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Bravo to HOGS for hosting Bikers for Kids Ride

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opinion Jamestown, 58401
Jamestown Sun
701-251-2873 customer support
Jamestown North Dakota 121 3rd St NW 58401

The Jamestown Sun hands out these bravos and buffalo chips this week:

* Bravo to David Kuhn, a blind man who is on an 11,000-mile, 18-month run to raise funds and increase awareness for cystic fibrosis. Kuhn began running for the illness affecting his granddaughter, Kylie, 12. Kuhn’s route will take him from Seattle to Bangor, Maine, to Jacksonville, Fla., to San Diego, Calif., and back to Seattle.

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* Buffalo chip to nicotine-related insecticides widely used on crops for finding their way into the food we eat and the water we drink. A study by the U.S. Geological Survey found neonicotinoids — a new family of insect-killing chemicals exploding in use in the Farm Belt and a leading suspect in collapse of bee populations —in nine Midwestern rivers, including the Mississippi and Missouri. A study by Harvard School of Public Health found “neonics” in fruits, vegetables and honey purchased from grocery stores.

* Buffalo chip to the poor condition of The Grand Forks Campground. Pipeliners are moving into the RV park to work on a natural gas pipeline going through the Grand Forks area, and many have said the sewage system is poor, campsites are flooded and the electricity doesn’t work consistently.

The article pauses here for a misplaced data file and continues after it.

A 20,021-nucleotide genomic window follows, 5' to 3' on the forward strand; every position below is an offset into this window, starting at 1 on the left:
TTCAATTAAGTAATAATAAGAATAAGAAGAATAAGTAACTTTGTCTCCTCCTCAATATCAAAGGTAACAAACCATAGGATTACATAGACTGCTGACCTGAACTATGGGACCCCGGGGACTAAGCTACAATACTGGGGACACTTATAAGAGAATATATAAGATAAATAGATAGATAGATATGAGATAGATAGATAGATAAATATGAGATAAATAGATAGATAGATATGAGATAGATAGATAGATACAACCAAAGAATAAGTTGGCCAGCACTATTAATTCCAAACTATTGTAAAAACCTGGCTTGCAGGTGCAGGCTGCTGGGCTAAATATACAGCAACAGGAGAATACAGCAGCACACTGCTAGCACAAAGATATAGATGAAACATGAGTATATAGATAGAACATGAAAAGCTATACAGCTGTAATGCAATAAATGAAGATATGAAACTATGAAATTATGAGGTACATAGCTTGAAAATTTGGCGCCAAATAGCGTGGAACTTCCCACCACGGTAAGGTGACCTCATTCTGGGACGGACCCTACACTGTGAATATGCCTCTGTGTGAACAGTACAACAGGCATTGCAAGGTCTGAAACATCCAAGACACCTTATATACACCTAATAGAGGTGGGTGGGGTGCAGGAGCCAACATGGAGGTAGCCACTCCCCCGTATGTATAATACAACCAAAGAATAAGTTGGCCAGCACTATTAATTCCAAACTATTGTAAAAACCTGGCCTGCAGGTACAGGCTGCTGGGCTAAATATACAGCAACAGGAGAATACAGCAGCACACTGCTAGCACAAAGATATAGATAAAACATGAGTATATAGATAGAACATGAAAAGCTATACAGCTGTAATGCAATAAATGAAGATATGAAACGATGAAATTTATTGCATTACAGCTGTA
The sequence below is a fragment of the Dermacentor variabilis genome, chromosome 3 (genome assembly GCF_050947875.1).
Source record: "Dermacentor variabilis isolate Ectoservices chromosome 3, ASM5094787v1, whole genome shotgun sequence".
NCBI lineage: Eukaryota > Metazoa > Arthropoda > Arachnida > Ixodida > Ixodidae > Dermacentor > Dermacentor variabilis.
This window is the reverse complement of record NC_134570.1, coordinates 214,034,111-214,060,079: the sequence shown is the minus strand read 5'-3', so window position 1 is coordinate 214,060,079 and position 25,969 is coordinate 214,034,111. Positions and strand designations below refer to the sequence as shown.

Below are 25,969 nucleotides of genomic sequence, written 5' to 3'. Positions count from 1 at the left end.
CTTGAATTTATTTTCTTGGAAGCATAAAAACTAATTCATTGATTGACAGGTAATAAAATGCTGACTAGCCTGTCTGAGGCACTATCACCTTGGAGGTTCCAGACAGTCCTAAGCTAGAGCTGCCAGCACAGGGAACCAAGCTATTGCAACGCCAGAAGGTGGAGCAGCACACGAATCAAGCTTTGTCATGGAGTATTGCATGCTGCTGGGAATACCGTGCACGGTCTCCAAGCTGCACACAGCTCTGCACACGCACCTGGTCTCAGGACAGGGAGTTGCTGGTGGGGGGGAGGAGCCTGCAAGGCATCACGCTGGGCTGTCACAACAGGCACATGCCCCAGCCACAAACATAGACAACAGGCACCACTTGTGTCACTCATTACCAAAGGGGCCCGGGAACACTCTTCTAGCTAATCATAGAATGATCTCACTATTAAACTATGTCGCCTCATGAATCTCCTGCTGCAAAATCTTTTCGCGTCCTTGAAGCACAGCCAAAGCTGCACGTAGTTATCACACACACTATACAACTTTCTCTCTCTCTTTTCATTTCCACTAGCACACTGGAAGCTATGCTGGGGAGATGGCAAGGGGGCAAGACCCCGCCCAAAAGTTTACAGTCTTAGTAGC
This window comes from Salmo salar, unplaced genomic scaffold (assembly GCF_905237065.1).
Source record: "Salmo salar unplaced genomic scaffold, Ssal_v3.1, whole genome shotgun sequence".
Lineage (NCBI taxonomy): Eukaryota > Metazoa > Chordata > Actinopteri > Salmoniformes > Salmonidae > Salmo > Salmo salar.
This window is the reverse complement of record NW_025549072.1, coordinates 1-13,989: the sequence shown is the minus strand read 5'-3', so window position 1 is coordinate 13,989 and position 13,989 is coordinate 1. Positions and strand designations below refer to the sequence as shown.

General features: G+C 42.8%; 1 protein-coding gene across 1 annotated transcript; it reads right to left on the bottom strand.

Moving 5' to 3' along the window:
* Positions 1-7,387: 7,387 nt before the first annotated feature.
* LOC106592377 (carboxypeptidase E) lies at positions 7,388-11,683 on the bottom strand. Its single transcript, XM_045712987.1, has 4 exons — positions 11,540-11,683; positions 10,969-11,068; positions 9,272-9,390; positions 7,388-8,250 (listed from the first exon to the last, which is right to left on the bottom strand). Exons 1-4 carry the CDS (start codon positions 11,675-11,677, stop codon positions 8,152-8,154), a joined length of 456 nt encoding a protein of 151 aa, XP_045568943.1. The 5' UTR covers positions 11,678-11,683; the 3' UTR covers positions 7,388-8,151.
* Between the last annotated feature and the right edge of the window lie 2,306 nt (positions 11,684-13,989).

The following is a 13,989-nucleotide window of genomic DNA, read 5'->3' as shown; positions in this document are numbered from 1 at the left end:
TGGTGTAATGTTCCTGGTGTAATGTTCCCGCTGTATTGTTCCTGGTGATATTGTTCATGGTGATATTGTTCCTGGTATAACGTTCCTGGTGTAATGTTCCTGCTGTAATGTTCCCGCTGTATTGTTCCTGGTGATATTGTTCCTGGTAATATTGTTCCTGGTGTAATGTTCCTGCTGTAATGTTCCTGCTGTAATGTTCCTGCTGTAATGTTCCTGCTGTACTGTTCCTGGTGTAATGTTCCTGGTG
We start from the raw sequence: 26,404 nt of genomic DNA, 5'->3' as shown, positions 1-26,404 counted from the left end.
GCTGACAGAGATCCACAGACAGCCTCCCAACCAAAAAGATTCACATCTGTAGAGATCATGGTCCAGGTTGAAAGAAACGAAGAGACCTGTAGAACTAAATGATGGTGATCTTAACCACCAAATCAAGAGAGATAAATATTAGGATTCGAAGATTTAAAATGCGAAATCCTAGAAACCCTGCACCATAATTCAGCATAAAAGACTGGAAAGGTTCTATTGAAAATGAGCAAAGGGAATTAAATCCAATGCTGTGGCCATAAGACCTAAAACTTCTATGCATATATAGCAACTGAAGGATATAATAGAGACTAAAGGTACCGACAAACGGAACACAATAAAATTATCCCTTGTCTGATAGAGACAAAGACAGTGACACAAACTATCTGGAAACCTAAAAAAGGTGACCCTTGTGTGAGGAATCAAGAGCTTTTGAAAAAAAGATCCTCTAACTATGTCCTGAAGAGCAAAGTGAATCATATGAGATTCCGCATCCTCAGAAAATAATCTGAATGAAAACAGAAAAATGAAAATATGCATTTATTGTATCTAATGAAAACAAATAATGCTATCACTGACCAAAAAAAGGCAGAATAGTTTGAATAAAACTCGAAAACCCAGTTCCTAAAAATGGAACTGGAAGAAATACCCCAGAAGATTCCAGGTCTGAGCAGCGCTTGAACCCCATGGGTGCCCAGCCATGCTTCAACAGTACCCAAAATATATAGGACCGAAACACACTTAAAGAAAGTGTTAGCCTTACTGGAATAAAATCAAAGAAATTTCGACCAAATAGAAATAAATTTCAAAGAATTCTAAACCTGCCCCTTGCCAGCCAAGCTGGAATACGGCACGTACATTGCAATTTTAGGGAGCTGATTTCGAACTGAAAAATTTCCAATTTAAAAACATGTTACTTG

* Bravo to the Jamestown Harley Owners Group Chapter 1955 for hosting the Bikers for Kids ride. The motorcycle ride aimed to support the Community Action Region VI Week End Back Pack for Kids program, which provides a backpack filled with nonperishable food items that will feed a child for a weekend for children in grades kindergarten through fifth grade.

* Bravo to Hans Kandel, an agronomist at the North Dakota State University Extension Service who is a specialist in broadleaf crops, for helping Ethiopian farmers increase their productivity without spending too much money. Kandel made the trip through Catholic Relief Services’ Farmer to Farmer program, which promotes economic growth, food security and agricultural development in East Africa. Kandel worked with more than 275 participants in nine subsistence farm groups and conducted three-hour training sessions that consisted of formal training and time in the field in each village in Ethiopia.

(Editorials are the opinion of Jamestown Sun management and the newspaper’s editorial board)

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